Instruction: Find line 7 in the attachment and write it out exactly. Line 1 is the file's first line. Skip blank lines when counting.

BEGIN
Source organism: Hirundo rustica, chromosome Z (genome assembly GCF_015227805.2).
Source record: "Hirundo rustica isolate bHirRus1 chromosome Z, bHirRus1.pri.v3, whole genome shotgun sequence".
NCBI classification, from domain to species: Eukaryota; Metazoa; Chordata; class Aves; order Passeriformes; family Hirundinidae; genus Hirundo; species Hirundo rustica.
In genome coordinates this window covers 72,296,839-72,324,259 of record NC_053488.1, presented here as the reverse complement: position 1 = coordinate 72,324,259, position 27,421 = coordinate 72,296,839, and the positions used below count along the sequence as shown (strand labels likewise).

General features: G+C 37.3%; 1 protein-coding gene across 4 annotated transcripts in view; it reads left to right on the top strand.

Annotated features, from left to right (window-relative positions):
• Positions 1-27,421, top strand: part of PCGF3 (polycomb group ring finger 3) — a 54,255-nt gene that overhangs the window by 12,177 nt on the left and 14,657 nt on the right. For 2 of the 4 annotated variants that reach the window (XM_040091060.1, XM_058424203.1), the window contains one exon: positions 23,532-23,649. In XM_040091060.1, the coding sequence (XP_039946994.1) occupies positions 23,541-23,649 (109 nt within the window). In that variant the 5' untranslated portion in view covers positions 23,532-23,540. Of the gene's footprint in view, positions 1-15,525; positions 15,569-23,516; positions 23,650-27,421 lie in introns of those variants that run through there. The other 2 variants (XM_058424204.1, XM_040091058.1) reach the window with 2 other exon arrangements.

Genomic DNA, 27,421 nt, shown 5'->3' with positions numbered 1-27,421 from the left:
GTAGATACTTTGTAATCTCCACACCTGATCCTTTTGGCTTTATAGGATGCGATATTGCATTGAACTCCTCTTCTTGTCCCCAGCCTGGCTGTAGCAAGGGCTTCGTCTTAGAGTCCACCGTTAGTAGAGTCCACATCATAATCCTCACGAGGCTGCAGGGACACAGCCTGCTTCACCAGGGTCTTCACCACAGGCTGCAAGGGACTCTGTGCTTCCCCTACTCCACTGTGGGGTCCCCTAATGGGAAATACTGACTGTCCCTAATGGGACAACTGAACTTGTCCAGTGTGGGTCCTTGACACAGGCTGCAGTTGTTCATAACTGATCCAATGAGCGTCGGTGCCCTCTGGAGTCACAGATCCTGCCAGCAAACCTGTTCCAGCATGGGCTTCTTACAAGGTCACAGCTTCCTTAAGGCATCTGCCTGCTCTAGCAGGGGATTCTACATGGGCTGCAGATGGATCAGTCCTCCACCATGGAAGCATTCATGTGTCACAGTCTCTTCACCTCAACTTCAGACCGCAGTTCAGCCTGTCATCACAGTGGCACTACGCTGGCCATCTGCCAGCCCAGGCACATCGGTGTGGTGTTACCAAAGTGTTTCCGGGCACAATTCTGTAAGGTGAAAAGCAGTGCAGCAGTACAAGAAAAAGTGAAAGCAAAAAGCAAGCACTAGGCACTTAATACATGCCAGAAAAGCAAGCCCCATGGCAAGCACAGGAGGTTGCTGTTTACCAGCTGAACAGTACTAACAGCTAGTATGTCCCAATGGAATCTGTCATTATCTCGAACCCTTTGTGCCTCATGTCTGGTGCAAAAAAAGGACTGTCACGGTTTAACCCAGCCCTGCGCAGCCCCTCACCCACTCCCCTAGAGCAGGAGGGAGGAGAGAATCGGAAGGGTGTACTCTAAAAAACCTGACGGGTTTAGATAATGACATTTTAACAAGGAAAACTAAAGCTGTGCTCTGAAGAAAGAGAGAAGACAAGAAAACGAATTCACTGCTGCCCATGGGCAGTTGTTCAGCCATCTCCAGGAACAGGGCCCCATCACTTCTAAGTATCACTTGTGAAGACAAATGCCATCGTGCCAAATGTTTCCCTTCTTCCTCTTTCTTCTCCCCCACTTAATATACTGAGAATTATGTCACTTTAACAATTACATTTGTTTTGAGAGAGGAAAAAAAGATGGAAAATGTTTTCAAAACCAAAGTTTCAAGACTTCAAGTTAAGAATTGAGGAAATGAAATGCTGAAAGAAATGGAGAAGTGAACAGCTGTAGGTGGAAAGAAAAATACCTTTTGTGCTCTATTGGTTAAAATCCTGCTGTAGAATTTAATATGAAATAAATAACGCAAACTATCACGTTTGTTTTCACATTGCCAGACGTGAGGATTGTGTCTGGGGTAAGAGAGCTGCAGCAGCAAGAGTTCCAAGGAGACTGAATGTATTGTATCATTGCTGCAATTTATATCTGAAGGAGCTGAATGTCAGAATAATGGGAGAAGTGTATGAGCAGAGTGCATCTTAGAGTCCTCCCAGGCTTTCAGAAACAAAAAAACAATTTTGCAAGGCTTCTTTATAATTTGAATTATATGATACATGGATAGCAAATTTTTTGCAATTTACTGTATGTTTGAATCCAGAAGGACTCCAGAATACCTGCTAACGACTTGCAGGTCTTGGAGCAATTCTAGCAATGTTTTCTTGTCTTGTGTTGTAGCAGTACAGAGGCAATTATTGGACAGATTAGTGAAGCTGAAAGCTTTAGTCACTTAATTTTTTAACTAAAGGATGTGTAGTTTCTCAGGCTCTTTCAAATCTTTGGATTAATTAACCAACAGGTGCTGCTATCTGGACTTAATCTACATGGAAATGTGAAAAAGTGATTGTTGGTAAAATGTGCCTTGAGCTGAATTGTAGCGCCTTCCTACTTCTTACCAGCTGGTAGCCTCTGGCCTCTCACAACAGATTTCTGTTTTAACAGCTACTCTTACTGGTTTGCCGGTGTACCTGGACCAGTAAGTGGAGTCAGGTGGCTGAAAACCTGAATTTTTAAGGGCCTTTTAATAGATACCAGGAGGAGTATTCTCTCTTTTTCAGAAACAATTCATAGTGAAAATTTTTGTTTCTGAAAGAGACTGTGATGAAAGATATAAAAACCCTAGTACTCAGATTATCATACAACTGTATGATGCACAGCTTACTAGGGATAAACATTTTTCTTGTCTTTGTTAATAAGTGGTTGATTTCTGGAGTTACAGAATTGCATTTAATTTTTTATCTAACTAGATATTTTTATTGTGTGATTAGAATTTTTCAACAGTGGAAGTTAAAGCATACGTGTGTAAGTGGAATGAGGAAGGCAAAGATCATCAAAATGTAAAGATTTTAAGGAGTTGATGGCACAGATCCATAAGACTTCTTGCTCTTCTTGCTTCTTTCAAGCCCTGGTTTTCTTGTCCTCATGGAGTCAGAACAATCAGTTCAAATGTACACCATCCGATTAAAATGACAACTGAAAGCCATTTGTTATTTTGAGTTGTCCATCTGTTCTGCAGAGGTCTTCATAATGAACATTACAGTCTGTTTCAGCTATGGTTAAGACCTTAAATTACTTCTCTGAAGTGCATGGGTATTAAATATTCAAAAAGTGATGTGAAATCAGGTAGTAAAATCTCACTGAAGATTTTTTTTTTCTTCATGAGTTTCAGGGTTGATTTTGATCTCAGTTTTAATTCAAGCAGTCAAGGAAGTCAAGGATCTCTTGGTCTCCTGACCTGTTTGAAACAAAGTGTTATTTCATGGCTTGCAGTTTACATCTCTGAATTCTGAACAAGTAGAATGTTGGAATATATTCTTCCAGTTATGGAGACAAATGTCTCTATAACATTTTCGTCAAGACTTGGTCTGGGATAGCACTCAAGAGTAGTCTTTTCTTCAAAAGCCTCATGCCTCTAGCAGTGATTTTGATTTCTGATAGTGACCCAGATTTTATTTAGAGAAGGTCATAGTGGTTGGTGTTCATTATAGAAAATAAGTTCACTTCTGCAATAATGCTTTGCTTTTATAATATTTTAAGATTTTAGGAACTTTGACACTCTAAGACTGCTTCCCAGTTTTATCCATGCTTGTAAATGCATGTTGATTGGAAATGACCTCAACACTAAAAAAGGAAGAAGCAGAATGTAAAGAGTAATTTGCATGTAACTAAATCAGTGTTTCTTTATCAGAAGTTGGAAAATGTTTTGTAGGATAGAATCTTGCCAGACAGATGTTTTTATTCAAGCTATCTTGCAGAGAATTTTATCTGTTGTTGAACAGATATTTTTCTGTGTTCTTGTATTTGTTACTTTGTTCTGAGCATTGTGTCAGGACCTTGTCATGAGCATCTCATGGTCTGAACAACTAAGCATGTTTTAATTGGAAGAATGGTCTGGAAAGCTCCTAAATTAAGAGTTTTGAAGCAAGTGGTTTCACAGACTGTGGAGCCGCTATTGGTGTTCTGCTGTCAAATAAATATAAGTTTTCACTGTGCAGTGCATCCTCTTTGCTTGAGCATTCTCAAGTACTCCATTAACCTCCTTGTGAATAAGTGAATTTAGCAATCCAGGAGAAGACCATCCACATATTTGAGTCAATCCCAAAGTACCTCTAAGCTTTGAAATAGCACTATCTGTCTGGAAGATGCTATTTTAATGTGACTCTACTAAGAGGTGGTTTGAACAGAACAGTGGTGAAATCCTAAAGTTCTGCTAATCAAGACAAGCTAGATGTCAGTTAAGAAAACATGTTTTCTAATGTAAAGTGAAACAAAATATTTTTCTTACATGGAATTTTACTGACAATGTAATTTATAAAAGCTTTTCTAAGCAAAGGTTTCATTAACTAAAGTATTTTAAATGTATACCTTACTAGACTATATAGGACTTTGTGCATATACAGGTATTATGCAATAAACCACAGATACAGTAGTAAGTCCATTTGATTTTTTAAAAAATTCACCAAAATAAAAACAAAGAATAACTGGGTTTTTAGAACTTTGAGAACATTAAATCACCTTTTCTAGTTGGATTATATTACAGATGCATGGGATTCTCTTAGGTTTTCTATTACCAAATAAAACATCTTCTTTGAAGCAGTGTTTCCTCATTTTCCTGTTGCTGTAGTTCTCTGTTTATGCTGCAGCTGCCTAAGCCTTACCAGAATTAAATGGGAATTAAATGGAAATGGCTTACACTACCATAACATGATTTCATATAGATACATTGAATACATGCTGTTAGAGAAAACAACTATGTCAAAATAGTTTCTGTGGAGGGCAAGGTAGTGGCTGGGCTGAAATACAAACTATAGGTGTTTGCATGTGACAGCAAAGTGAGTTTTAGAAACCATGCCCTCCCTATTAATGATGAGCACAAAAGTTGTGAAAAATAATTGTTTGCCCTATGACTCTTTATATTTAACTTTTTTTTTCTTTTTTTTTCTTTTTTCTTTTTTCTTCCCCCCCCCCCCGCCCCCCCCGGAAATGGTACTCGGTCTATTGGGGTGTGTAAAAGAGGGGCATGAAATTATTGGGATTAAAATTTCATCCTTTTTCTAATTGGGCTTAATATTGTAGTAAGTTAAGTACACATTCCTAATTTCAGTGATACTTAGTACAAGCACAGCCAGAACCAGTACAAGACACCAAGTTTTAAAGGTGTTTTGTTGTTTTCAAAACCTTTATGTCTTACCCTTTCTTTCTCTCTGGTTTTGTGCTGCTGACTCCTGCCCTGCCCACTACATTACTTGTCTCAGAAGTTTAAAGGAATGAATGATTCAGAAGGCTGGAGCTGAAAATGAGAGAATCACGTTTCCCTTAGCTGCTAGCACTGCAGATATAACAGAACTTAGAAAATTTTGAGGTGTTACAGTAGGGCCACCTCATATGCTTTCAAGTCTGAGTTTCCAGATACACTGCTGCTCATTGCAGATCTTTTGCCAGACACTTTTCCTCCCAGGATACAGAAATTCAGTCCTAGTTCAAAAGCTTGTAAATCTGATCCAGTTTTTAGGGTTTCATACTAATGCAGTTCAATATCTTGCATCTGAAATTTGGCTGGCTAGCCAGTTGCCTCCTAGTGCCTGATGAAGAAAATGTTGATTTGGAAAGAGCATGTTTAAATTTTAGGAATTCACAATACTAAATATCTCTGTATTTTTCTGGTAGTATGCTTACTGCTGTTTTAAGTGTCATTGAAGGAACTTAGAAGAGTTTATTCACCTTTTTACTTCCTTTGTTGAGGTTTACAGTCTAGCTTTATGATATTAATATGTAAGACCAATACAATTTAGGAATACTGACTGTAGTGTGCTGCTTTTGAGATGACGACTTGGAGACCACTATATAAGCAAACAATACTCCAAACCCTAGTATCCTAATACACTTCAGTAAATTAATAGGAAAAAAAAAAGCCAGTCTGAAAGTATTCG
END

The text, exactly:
• Positions 1-27,421, top strand: part of PCGF3 (polycomb group ring finger 3) — a 54,255-nt gene that overhangs the window by 12,177 nt on the left and 14,657 nt on the right. For 2 of the 4 annotated variants that reach the window (XM_040091060.1, XM_058424203.1), the window contains one exon: positions 23,532-23,649. In XM_040091060.1, the coding sequence (XP_039946994.1) occupies positions 23,541-23,649 (109 nt within the window). In that variant the 5' untranslated portion in view covers positions 23,532-23,540. Of the gene's footprint in view, positions 1-15,525; positions 15,569-23,516; positions 23,650-27,421 lie in introns of those variants that run through there. The other 2 variants (XM_058424204.1, XM_040091058.1) reach the window with 2 other exon arrangements.